Anger And Inflation

4544 Words 19 Pages
Register to read the introduction… Indeed, a later study showed that simply recording the frequency of miserable expressions was sufficient to indicate the presence of a depressing situation because the verbal reports never occurred in the absence of a miserable expression (Wiseacre, 1966). Following Wiseacre and Smartalec’s work on the relationship between depression and facial expressions there have been attempts to discover similar relationships between other facial expressions and feelings. Several studies have shown a strong positive relationship between jaw clenching and verbal reports of anger and frustration (e.g. Blackwell, 1990; McMillan & Wiley, 1991; West, 1993). McMillan and Wiley (1991) also found a positive correlation between independent ratings of the nastiness of certain winding-up tasks and the rate of jaw clenching which those tasks induce. If jaw clenching rate is, as McMillan and Wiley (1991) suggest, a valid measure of anger and frustration then it follows that the goal of increasing human happiness set by Smith et al. (1995) could be achieved by eliminating or avoiding all tasks that induce jaw clenching. What is more, the programme could be carried out while avoiding the problem of the direct observation of feelings raised by Killjoy (1996). Unfortunately it may not be practical to eliminate or avoid all winding-up tasks. Many essential functions depend on frustration inducing tasks and removing these from the global economy might precipitate financial collapse, war, famine, and disease (B. Oldfart, lecture, September 21, 1996). However, a recent newspaper article has suggested that anything can be tolerated provided that the duration of exposure is short (“Just a Quickie,” 1996). If this speculation proved accurate it may be that even very nasty tasks could be withstood for short periods without inducing anger and frustration. To test this hypothesis the present experiment examined the relationship between jaw clenching rate and the duration …show more content…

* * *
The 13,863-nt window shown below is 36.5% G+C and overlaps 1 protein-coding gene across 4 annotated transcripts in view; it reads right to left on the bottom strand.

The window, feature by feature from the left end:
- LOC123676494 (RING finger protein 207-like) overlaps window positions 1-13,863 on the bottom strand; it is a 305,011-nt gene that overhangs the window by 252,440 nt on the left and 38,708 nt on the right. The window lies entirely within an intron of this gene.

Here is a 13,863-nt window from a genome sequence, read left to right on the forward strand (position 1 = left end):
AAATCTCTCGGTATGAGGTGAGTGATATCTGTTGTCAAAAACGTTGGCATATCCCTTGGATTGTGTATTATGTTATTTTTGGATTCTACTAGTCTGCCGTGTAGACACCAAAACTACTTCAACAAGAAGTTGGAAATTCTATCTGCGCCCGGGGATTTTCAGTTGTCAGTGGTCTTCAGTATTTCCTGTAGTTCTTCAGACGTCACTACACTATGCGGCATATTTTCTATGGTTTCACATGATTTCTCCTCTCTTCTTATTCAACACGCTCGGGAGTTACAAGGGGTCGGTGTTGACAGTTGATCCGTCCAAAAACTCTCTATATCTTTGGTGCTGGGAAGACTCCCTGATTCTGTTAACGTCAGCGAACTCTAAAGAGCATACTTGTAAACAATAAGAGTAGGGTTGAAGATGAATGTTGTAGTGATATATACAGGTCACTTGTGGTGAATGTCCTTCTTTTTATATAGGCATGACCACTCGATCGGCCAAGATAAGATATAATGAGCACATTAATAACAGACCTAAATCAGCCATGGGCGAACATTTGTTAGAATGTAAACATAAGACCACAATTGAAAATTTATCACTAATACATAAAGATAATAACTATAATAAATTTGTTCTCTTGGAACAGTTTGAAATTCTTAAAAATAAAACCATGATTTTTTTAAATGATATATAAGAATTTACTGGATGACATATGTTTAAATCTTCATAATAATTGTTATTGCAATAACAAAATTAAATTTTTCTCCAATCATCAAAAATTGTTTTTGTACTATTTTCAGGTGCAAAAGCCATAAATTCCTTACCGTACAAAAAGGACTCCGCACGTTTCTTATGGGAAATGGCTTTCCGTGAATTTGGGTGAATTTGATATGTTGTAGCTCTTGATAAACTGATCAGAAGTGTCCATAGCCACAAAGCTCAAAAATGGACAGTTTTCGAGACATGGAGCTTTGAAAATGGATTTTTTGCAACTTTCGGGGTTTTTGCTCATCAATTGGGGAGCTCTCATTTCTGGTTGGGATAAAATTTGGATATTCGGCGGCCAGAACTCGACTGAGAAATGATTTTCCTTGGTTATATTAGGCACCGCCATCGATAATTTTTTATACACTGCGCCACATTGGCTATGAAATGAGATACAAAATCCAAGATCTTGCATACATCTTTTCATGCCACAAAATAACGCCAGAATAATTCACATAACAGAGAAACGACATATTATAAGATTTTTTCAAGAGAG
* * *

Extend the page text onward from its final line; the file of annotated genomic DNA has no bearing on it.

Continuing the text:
If they are very detailed (29.1) it may be better to place them in an appendix. However, if you do this (29.2) you still have to summarise them in your Procedure section. Your reader must at least know the ÔgistÕ of what the participants were told.

30) The nature of the data collected (e.g. Òreaction time in centiseconds.Ó) should be made clear in the final sentences of the Procedure subsection, but (30.1) leave any information on the outcome of the study to the Results section. For example, analysing the data is not part of the Procedure. All analyses should be reported in the Results section.

31) This section should report your findings without (31.1) discussing or interpreting them. DonÕt (31.2) start with a table or figure. You normally start by giving (31.3) summary (descriptive) statistics. These can be included in sentences (e.g. ÒThe mean jaw clenching rate for the 10 min group was 2 (N = 62, SD = .03Ó) or, as here, in the form of a table. Go on to (31.4) describe the pattern of results in sentences. Where graphs and figures are appropriate they are usually the best way to display findings (but see Point 33 below). 32) Make sure that any table or figure given is referred to in the text at some

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